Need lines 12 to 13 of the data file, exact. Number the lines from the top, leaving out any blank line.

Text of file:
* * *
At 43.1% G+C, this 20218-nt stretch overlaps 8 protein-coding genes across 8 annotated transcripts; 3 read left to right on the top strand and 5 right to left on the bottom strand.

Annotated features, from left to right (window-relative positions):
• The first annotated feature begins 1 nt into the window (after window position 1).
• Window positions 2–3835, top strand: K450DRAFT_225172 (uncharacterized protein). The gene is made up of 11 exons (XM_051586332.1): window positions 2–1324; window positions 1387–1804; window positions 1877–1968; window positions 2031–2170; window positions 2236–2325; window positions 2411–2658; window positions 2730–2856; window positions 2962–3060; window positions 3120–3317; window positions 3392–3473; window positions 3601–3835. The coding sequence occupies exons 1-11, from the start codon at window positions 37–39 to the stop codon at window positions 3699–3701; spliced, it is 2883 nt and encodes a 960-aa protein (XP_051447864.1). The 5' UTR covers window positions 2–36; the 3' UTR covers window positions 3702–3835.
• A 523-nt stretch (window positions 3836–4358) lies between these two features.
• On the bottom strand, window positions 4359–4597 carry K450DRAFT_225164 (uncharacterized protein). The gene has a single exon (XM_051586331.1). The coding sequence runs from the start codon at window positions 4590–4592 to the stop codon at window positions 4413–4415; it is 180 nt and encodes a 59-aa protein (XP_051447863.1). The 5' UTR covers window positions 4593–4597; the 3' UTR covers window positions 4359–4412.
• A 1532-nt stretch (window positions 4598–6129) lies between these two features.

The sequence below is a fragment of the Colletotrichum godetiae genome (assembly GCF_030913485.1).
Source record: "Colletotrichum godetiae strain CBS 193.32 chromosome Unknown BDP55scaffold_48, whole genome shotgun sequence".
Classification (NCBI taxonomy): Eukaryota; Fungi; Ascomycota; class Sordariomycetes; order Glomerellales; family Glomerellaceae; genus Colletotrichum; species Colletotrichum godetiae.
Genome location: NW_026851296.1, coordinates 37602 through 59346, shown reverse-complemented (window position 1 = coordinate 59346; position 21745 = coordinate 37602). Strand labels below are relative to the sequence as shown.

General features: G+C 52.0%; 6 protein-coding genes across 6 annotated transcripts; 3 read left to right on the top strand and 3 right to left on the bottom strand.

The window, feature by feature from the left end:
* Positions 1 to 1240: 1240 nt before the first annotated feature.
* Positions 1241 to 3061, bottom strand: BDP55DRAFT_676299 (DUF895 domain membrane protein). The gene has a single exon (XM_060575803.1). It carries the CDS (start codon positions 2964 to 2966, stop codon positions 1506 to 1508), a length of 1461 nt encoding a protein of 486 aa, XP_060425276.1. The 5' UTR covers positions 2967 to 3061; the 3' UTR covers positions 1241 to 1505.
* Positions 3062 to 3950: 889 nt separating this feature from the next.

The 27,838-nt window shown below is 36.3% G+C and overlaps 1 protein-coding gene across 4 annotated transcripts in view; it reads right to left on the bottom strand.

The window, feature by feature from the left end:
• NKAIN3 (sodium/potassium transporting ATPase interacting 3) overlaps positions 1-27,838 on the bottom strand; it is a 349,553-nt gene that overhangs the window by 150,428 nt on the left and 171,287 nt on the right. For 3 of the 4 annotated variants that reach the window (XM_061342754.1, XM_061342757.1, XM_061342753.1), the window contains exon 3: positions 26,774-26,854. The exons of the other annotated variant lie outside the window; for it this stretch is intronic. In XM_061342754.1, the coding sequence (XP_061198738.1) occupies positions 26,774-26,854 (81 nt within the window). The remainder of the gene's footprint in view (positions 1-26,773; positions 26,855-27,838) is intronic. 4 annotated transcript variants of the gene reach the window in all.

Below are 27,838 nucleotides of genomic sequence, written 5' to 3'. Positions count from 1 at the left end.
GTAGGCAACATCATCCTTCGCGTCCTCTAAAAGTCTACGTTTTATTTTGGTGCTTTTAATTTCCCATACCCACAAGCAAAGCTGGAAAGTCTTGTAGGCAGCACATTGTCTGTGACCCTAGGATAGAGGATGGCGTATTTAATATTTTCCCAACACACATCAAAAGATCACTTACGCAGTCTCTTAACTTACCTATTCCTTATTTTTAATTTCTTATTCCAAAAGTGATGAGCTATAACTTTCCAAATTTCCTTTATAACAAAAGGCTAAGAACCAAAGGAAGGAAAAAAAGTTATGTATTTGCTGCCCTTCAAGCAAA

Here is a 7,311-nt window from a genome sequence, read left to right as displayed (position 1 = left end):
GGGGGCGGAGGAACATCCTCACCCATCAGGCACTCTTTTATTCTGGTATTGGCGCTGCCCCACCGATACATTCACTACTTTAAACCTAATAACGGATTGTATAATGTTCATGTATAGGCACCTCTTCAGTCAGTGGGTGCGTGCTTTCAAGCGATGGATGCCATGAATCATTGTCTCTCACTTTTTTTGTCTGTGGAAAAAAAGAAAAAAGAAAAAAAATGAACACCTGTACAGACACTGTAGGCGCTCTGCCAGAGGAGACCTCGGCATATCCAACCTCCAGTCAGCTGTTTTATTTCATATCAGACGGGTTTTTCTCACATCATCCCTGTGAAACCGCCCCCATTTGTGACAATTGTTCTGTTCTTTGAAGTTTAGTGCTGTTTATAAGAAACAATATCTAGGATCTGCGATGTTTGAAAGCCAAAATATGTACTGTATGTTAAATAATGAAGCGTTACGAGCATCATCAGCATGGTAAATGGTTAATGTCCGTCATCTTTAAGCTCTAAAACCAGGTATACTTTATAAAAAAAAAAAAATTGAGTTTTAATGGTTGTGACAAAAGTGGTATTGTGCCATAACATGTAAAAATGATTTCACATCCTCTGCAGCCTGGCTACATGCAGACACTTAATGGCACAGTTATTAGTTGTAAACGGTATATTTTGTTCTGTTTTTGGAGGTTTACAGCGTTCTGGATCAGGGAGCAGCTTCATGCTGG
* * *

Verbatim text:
General features: G+C 52.0%; 6 protein-coding genes across 6 annotated transcripts; 3 read left to right on the top strand and 3 right to left on the bottom strand.

The window, feature by feature from the left end: